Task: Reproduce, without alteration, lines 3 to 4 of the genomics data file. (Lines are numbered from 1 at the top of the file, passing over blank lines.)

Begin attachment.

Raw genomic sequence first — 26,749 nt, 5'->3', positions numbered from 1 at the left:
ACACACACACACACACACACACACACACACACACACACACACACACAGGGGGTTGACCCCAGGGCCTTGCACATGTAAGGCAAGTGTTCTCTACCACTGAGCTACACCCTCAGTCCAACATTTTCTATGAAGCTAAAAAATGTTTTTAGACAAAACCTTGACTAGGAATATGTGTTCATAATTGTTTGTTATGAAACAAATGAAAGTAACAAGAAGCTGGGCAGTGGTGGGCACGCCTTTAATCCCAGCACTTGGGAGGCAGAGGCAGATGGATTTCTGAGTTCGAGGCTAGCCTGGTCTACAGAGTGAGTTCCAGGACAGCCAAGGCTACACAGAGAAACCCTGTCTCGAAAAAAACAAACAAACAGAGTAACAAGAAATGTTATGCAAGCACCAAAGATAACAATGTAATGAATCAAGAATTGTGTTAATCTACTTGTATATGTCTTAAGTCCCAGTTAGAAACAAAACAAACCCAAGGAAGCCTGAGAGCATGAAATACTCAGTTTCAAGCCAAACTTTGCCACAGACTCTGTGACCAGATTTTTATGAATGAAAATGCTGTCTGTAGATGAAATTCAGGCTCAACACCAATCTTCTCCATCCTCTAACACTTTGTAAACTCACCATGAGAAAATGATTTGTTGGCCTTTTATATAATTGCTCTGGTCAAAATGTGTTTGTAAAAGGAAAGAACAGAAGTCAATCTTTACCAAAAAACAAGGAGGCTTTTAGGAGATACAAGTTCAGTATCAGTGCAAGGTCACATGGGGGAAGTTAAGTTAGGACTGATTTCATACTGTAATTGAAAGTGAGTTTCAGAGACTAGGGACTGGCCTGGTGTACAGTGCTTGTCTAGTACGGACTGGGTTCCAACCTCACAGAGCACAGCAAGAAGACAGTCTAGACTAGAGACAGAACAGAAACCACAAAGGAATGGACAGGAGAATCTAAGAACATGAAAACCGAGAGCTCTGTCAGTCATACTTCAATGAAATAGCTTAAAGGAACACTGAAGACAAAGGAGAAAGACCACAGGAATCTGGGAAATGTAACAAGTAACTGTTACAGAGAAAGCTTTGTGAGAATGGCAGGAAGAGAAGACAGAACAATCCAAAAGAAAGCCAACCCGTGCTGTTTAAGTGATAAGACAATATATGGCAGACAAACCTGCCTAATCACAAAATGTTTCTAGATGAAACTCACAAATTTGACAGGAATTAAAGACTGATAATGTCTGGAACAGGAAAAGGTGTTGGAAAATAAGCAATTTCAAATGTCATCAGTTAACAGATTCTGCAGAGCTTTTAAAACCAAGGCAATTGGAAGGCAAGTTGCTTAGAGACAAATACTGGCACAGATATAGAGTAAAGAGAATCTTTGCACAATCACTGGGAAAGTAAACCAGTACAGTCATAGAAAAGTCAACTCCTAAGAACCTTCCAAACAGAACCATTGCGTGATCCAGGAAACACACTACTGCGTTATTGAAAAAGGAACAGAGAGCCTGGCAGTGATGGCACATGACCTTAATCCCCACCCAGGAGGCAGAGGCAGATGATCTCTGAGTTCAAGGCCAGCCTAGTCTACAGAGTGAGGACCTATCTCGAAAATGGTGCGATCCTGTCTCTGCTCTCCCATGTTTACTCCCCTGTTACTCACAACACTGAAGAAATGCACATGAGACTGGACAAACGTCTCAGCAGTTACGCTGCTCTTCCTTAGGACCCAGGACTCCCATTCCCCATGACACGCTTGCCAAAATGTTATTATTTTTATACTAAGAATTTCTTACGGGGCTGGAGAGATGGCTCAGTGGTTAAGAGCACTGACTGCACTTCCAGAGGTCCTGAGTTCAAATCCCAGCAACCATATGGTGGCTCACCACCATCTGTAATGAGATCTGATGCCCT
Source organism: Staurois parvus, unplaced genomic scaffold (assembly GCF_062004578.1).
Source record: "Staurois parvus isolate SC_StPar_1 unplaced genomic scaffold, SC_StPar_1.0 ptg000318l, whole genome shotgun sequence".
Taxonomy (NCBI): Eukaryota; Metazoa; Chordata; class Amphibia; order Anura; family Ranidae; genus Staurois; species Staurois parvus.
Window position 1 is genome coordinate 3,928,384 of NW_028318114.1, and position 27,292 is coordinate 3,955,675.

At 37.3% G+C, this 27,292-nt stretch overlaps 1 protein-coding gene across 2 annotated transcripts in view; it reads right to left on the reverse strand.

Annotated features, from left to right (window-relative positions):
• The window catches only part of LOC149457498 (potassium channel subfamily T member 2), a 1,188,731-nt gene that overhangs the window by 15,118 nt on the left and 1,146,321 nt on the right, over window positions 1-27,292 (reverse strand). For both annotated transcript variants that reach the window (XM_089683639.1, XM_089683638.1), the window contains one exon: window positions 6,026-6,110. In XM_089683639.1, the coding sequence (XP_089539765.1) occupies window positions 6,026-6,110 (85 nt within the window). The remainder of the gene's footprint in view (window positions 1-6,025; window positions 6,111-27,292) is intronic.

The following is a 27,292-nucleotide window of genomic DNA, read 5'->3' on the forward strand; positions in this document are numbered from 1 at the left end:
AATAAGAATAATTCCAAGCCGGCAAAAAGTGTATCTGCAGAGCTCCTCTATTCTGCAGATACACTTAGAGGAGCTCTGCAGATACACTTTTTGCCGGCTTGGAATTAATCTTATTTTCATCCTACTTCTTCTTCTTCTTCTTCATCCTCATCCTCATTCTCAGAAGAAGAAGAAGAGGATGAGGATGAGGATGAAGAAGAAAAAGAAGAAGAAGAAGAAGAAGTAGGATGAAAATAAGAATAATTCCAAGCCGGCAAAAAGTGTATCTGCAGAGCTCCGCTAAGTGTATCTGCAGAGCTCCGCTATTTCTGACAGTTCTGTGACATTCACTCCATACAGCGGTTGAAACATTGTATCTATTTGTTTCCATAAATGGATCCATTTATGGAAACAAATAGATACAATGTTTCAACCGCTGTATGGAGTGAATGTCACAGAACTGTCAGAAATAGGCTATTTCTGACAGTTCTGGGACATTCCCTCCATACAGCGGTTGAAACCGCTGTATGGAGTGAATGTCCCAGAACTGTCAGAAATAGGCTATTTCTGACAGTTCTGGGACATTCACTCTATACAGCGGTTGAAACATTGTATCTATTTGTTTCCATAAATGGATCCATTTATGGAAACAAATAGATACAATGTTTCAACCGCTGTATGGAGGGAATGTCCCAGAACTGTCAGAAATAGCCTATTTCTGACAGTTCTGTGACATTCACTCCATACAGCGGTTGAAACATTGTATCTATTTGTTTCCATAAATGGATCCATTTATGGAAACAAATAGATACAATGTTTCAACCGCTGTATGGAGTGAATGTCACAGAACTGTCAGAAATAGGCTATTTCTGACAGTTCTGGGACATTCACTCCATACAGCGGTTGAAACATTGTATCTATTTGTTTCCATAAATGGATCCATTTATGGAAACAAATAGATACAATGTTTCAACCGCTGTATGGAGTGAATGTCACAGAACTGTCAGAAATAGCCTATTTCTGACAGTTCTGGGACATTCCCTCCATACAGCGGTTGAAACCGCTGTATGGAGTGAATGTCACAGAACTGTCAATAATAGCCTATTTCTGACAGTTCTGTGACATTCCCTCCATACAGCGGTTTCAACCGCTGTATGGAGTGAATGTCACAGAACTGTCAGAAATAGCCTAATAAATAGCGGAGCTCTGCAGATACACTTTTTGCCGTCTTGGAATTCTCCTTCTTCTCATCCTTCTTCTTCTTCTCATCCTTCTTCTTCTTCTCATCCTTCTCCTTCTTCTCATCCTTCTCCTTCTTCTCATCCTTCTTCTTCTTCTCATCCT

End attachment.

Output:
Source organism: Staurois parvus, unplaced genomic scaffold (assembly GCF_062004578.1).
Source record: "Staurois parvus isolate SC_StPar_1 unplaced genomic scaffold, SC_StPar_1.0 ptg000318l, whole genome shotgun sequence".